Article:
He was appointed minister of finance on September 5, 2012. He previously held the posts of Minister of Health,[4] attorney general, Labour and Citizen Services, Forests, Public Safety, and Aboriginal Relations and Reconciliation.


As an Opposition Critic, De Jong was regarded as very vocal. He was ejected from the legislature for calling then-Attorney General Colin Gableman a "liar" and was later sued for libel by federal cabinet minister Herb Dhaliwal.[2]

In 2004, as Minister of Forests, De Jong removed 70,000 hectares of land from TFL 44 with no compensation from the owner and against the recommendations of ministry staff. This effectively privatized what had been Crown Land without compensation to the province. The changes made allowed the wood to be exported as raw logs rather than lumber. It also allowed for its eventual development. The land in question was under dispute by the Hupacasath First Nation and also the Tseshaht First Nation. No consultation took place and the bands have since filed legal action.[5][6] He has also been linked to other such privatizations of Crown forest land.[7]

In 2010, De Jong faced further controversy when, as attorney general, he approved the payment of $6 million in legal fees for Liberal Party insiders David Basi and Robert Virk who pleaded guilty to charges of breach of trust and accepting benefits in connection with the sale of BC Rail in 2003. De Jong defended his actions saying the government's Legal Services Branch had recommended they not try to collect the funds since the aides did not have any money.[8]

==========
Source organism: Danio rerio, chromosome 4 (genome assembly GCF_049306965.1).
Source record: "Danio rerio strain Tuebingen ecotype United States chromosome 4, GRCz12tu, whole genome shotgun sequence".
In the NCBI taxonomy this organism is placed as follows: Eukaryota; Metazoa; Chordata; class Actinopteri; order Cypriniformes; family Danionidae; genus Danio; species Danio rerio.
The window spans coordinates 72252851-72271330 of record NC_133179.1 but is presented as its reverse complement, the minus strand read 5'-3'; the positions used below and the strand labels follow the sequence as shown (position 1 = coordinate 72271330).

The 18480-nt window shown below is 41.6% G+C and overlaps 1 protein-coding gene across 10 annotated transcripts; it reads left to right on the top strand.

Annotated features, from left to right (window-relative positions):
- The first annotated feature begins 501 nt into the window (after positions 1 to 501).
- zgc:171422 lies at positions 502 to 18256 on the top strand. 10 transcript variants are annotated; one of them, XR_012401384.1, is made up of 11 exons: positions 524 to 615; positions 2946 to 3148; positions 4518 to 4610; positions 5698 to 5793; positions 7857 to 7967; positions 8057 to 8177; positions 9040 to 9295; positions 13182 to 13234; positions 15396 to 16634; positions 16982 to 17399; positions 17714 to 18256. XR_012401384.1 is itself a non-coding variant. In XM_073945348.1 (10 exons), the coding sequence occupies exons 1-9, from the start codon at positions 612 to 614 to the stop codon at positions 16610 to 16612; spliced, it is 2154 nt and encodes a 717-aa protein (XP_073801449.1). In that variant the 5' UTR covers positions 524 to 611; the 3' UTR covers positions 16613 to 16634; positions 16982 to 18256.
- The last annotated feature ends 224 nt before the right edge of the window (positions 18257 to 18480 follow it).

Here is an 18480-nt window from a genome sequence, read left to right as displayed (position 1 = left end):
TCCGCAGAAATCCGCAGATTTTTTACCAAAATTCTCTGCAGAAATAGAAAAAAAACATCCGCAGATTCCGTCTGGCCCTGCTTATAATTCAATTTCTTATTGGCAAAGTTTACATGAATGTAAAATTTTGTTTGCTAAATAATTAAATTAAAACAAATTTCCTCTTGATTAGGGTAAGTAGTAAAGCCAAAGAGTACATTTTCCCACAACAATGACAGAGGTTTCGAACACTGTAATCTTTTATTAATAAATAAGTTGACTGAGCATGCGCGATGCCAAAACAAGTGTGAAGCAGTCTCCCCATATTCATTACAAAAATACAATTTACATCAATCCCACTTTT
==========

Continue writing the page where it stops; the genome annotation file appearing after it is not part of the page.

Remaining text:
Electoral record[edit]

British Columbia general election, 2017: Abbotsford West
Party Candidate Votes %
Liberal Mike de Jong 10,910 55.99
New Democratic Preet Rai 5,890 30.23
Green Kevin Allan Eastwood 2,068 10.61
Christian Heritage Lynn Simcox 484 2.48
Libertarian Dave Sharkey 133 0.68
Total valid votes 19,485 100.00
Source: Elections BC[9]
British Columbia general election, 2013: Abbotsford West
Party Candidate Votes %
Liberal Mike de Jong 9,473 50.38
New Democratic Sukhi Dhami 5,530 29.41
Conservative Paul Brian Redekopp 1,791 9.53
Independent Moe Gill 1,082 5.75
Green Stephen Carl OShea 877 4.66
Excalibur Kerry-Lynn Osbourne 49 0.26
Total valid votes 18.702 100.00
Total rejected ballots 245 1.29
Turnout 18,947 59.38
Source: Elections BC[10]

See also[edit]


  1. ^ 'Open Mike' promises a 'fresh start'; MLA Mike de Jong starts campaign by distancing himself from Premier Campbell by Ward, Doug . The Vancouver Sun 02 Dec 2010: A.2.
  2. ^ a b c d Shaw, Rob (May 23, 2015). "Finance minister learned frugality on Fraser Valley farm". The Vancouver Sun. 
  3. ^ B.C.’s new premier Christy Clark puts job creation, families atop agenda
  4. ^ Fayerman, Pamela (Dec 26, 2011). "BC health minister Mike de Jong: his first major interview". The Vancouver Sun. Retrieved 29 May 2015. 
  5. ^ Valley, Alberni (2008-05-09). "Opposition pounces on TFL 44 revelations". Canada.com. Retrieved 2011-02-01. 
  6. ^ http://www.cstc.bc.ca/news/text/243/12/
  7. ^ Damonse, Anthony (2011-01-12). "Kitimat Sentinel - ‘Mistake’ not adjusting min. wage". Bclocalnews.com. Retrieved 2011-02-01. 
  8. ^ "BC Rail defendants' $6M tab footed by taxpayers". CBC.ca. 2010-10-19. Retrieved 2014-04-28. 
  9. ^ "2017 Provincial General Election Preliminary Voting Results". Elections BC. Retrieved 11 May 2017. 
  10. ^ "Statement of Votes - 40th Provincial General Election" (PDF). Elections BC. Retrieved 17 May 2017. 

External links[edit]